Rival and non-excludable goods: It is accepted that, over the capacity constraint, non-rival and excludable goods can be the examples of the rival and non-excludable goods. Turning to the highway example again, because an extra driver causes congestion, and levying a toll would worsen the situation, a crowded road becomes a rival and non-excludable good. What is the case with education? If the demand for education exceeds its supply (as it is common in some countries for higher education), education becomes a rival good. Although it is possible to exclude non-payers, some benefits of education are non-excludable, which are mostly taken into account as externalities.

So, what are the implications of the above analysis on mixed goods? Is the highway technically rival or non-rival, excludable or non-excludable? The answer seems to be dependent on whether the road is crowded or not. At this point, defining goods with their intrinsic characteristics has lost its explanatory power. This is also relevant for the case of education. Whether education is rival or non-rival; excludable or non-excludable is ambiguous. Capacity limits make education more of a private good than a public good. What we have left is just non-excludable benefits of education. In that case, it seems it is not possible to find an explicit explanation about the public/private characteristics of education so far. Hence, investigating the social and private benefits of education might be helpful.


Private and Social Benefits of Education

Because Musgrave is the first economist who investigated the mixed cases in detail, referring to him might be helpful. As Musgrave (1969: 135) notes, "…most goods which give rise to private benefits also involve externalities in varying degrees and hence combine both social and private good characteristics".

In this context, the most important factor to determine publicness is seemed to be the interdependence of utilities of consumers. This term refers to the spillover effects or positive externalities of consumption or production. To interpret this property for education, one can say that a person derives benefits from his own education, but his education has also some benefits accrue to other persons. In his paper, Musgrave (1969:138) cites the education as an example under the category of "non-substitute externalities" and "mixed benefit goods".

In the case of non-substitute externalities, A derives a benefit from B's consumption, but this benefit has no direct substitute for his own consumption of that good. "For instance, A may invest in his own education to raise his own income, or to be better able to enjoy the literature; and he may have an interest in B's education either for ‘altruistic' reasons, or because this increases his safety or the pleasantness of his social environment." (Musgrave, 1969:138)

In the mixed benefit goods case, Musgrave deals with a good "which generates two types of benefits, one which is purely private and applies the own consumption only; another, which is wholly social and which is enjoyed equally" (Musgrave, 1969:139). In this case, education's external benefit is taken as the benefits accrue to society in general.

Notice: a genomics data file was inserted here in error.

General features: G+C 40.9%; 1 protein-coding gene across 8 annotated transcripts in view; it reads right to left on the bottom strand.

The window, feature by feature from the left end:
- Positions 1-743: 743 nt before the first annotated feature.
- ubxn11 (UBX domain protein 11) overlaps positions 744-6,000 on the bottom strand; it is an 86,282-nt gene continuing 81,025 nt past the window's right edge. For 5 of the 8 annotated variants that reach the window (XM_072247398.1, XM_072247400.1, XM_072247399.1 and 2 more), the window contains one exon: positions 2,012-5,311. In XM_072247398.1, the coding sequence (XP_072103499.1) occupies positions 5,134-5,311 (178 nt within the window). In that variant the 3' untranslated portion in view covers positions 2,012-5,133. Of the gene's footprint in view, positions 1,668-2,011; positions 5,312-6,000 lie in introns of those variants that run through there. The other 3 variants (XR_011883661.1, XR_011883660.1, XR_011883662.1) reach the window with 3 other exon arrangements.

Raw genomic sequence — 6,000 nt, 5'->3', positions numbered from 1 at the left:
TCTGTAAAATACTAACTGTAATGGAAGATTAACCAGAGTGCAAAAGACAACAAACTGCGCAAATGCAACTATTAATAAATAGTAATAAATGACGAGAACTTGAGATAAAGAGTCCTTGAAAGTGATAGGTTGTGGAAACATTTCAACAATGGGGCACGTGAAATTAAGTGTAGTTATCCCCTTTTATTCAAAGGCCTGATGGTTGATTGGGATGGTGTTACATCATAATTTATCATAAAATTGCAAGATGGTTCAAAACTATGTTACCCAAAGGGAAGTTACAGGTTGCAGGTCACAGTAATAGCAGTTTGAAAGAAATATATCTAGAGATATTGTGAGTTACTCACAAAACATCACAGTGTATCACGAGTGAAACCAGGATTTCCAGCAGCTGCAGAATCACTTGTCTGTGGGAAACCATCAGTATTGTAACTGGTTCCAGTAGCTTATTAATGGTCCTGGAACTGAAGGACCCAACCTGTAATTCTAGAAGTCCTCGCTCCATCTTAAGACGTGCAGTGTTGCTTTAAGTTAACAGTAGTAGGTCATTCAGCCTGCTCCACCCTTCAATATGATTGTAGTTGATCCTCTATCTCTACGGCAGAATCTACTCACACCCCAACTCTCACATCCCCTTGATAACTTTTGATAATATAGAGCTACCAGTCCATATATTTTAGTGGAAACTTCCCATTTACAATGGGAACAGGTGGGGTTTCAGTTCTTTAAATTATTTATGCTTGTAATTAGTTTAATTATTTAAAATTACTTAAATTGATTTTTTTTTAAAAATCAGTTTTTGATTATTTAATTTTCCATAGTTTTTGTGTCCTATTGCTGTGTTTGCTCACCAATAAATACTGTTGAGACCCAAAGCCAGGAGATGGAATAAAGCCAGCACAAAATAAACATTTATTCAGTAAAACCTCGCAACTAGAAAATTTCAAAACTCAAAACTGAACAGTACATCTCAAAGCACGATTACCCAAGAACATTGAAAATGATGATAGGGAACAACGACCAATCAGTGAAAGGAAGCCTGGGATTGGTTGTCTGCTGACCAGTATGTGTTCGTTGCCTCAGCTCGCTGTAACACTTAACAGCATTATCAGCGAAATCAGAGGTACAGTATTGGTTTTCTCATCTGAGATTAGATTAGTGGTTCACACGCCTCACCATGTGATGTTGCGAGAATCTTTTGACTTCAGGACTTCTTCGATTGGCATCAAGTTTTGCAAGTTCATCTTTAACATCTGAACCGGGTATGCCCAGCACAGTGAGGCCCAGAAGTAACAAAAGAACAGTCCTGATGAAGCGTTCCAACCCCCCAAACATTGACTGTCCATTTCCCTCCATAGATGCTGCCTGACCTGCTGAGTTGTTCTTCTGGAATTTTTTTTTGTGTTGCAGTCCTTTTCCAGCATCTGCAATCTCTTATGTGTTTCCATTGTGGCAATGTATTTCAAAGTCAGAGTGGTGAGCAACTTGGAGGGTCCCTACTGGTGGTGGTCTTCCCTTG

To sum up, education is to be interpreted as a mixed good that has both private and social benefits from this perspective. At this point, private and social benefits of education should be evaluated in detail.

Weisbrod (1962:159-171) examines the benefits of education, which are realized directly by the individual in five titles: i) direct financial return, accompanying additional education, ii) the value of the option to obtain still further education, iii) non-financial options which become available to a person having it- job options, income-leisure-security options, additional schooling options, on-the job learning options, iv) hedging option -the increased ability to adjust to changing job opportunities, and iv) non-market returns which are not related to employment conditions[6]. The five items that Weisbrod points out, are generally called direct financial returns[7] or private returns in literature, and taken as the additional financial returns resulted from education. These private returns constitute the private part of education and are generally supposed to be calculated.

The public part of education stems from its externalities. Many authors classify this externalities or social benefits of education differently. For example, Weisbrod (1962:172) and Le Grand and Robinson (1984:64-66), by examining the externalities of education, remark employment benefits and benefits to society in general. Employment benefits include the productivity increases of educated person's fellow workers, prevention of bottlenecks of production process by increasing flexibility and adaptability of workers and so on. In sum, in this category, employment related beneficiaries are "those who benefit by virtue of some employment relationship with the subject" Weisbrod (1962:172). While the external benefits of education accrue to society in general is more extensive; these benefits are not clearly identifiable. Examples of this type are crime reduction, and -as mostly cited- literacy benefits. Le Grand and Robinson (1984:65) explain this category by an example as such: